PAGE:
Copper theft and how to avoid it

One of the unfortunate signs of the times is increased theft of valuable materials. Copper, while not as expensive as it once was, still fetches a fair amount at the scrap dealer. One local telephone company has been having a difficult time keeping their aerial cables intact in certain areas. For radio stations, the situation is compounded by remote transmitter sites with lots of copper transmission lines and buried ground radials around AM towers.  Reduced staffing levels also means that the weekly trip to the transmitter site is now every two weeks or perhaps once a month or even less.

Site that are not visited or monitored very often are prime targets for copper theft.  Forget asking the local constabulary to patrol more often, the few times I tried that I was met with a blank stare.

A few common sense type things that I have learned over the years may keep your site intact:

  1. Keep  up appearances.  A neglected transmitter site is more likely to attract the wrong type of attention from the wrong type of people.  Clean up any rubbish, dead equipment, keep the weeds and trees cut down, etc.  If a site looks well tended and often visited, a thief may think twice about lifting valuable metals.
  2. Along with #1, keep things buttoned up.  Secure all transmission lines to ice bridges, remove any dead lines, etc.  If there are ground radials poking out bury them, same with ground screens, copper strap, etc.  Out of sight, out of mind, leaving this stuff exposed is asking for somebody to come along and give a tug.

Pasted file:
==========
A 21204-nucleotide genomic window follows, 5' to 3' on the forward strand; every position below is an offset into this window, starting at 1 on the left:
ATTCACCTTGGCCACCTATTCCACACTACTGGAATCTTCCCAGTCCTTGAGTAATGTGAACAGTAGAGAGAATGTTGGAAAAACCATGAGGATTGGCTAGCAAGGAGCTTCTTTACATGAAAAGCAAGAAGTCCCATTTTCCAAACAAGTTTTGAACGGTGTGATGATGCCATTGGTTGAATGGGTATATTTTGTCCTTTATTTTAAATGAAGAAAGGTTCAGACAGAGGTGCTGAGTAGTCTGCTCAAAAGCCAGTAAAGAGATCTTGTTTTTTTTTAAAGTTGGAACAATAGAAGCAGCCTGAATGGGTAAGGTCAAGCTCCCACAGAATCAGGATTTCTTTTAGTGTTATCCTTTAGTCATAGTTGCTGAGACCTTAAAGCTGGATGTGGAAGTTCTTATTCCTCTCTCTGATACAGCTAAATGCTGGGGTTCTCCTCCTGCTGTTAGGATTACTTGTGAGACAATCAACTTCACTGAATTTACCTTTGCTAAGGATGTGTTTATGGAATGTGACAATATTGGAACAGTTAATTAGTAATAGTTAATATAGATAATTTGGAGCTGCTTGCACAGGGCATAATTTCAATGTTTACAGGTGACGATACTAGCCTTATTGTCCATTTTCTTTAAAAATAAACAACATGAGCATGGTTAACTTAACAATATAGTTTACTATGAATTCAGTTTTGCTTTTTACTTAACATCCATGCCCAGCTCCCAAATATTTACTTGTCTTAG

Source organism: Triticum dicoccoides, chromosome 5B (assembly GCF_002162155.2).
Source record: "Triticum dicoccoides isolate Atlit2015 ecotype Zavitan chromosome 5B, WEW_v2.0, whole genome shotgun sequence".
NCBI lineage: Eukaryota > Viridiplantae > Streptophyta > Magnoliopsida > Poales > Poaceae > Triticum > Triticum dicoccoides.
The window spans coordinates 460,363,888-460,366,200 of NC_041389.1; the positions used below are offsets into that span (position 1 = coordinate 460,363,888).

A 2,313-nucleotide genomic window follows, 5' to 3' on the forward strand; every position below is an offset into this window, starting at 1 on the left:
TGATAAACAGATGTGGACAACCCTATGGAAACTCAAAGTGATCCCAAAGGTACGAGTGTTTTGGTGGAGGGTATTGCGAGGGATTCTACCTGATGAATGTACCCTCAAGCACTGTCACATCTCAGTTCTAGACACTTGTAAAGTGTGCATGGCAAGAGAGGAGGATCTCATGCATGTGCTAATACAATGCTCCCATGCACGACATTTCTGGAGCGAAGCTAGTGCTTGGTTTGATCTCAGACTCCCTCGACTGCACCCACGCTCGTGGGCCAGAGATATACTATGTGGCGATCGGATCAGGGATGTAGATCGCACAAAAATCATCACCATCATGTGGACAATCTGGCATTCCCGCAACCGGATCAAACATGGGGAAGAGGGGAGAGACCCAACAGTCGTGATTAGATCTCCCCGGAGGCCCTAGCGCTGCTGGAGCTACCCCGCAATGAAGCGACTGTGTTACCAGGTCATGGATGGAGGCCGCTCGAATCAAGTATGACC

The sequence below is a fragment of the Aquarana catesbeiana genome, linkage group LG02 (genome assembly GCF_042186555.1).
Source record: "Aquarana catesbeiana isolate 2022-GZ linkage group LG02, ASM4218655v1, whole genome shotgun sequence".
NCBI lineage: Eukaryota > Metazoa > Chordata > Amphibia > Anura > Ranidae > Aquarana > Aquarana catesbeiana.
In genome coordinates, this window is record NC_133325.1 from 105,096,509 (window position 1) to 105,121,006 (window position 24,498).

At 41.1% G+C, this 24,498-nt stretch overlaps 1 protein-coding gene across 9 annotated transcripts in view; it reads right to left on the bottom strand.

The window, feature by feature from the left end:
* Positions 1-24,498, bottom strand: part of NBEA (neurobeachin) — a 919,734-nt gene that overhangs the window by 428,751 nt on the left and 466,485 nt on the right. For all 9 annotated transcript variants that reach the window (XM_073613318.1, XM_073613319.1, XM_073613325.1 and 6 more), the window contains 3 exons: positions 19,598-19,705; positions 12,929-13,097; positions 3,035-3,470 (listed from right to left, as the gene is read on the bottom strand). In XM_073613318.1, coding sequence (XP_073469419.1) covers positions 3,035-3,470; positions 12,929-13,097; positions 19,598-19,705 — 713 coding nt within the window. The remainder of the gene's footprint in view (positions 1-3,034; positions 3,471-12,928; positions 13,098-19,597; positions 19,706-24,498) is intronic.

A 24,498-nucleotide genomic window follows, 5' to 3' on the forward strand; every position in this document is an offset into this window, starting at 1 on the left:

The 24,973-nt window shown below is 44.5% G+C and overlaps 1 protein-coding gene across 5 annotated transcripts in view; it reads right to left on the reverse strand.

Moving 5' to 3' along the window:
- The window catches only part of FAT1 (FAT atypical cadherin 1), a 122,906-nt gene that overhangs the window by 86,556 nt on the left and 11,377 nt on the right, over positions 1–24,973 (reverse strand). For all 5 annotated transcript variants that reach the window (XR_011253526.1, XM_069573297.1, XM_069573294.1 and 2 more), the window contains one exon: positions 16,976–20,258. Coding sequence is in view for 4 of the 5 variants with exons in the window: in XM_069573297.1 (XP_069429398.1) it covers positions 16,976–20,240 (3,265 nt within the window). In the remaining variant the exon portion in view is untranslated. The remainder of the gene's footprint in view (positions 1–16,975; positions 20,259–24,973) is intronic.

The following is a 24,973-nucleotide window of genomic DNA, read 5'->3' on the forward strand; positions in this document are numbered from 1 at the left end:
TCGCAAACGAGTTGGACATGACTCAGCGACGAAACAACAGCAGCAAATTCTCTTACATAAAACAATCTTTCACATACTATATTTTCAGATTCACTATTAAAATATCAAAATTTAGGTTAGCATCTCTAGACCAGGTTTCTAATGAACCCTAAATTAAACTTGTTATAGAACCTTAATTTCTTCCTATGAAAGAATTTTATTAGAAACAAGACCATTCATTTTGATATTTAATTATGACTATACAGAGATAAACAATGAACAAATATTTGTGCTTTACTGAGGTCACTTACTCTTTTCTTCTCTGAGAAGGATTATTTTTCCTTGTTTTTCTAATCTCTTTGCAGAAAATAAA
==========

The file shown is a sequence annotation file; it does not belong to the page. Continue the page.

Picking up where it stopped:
3. Fences and locks.  Towers are required to be fenced and locked to prevent electric shock hazard.  It is also a good idea to fence the building, generator and fuel tank if possible.
  4. Post all sorts of warning signs, RF warning, high voltage, no trespassing, under video surveillance, pretty much anything to deter trespassing and vandalism.
  5. Add video cameras with a video recording device since most theft occurs during non-working hours.  Last year, the company I used to work for traded a video surveillance system for the studio location.
  6. Compensate a neighbor to keep an eye on the place and call you if they see any suspicious activity.  It doesn’t even have to be money, I once worked out a deal with a neighbor for some T-shirts and CD’s.   That was the best alarm system we ever had.

In the long run, keeping all the copper parts where they belong is a great way to avoid those annoying “the station is off the air” phone calls not to mention the expense of replacing damaged transmission and ground systems.

3 thoughts on “Copper theft and how to avoid it”

  1. The economy and the number of people out of work is contributing to much crime, especially precious metal thefts. Some of these thieves have been electrocuted at electrical utility sub-stations, but the broadcast industry is more vulnerable. Copper ground radials have been reported to be stolen, but transmission lines seem to be in the spotlight. One cellular tower in a rural area was picked clean a few years ago during broad daylight! I believe the best way of combating this is to install a resonant sensor alarm in the driveway to the remote site. Driving into a driveway with one of these buried sensors will trigger a silent alarm, and then either cameras can be viewed or a visit by station personnel or law enforcement could then investigate. Some of the new inexpensive digital cameras have motion sensing with e-mail capability. However, our experience has been better with the resonant proximity buried alarm. The motion detection systems built into many digital surveillance cameras trigger on deer, birds, or sometimes distant headlights at night. False alarms are annoying and that is why we have settled on the aforementioned system.

  2. Heh, that is sort of funny. In Gainesville, FL, WDVH had a similar thing happen; the county sheriff knocked on the door during the morning show with a warrant to seize the transmitter and automation system for back debts. He was nice enough to allow the announcer to inform the audience what was happening. The station was dark for 10 months until they bought a new transmitter.

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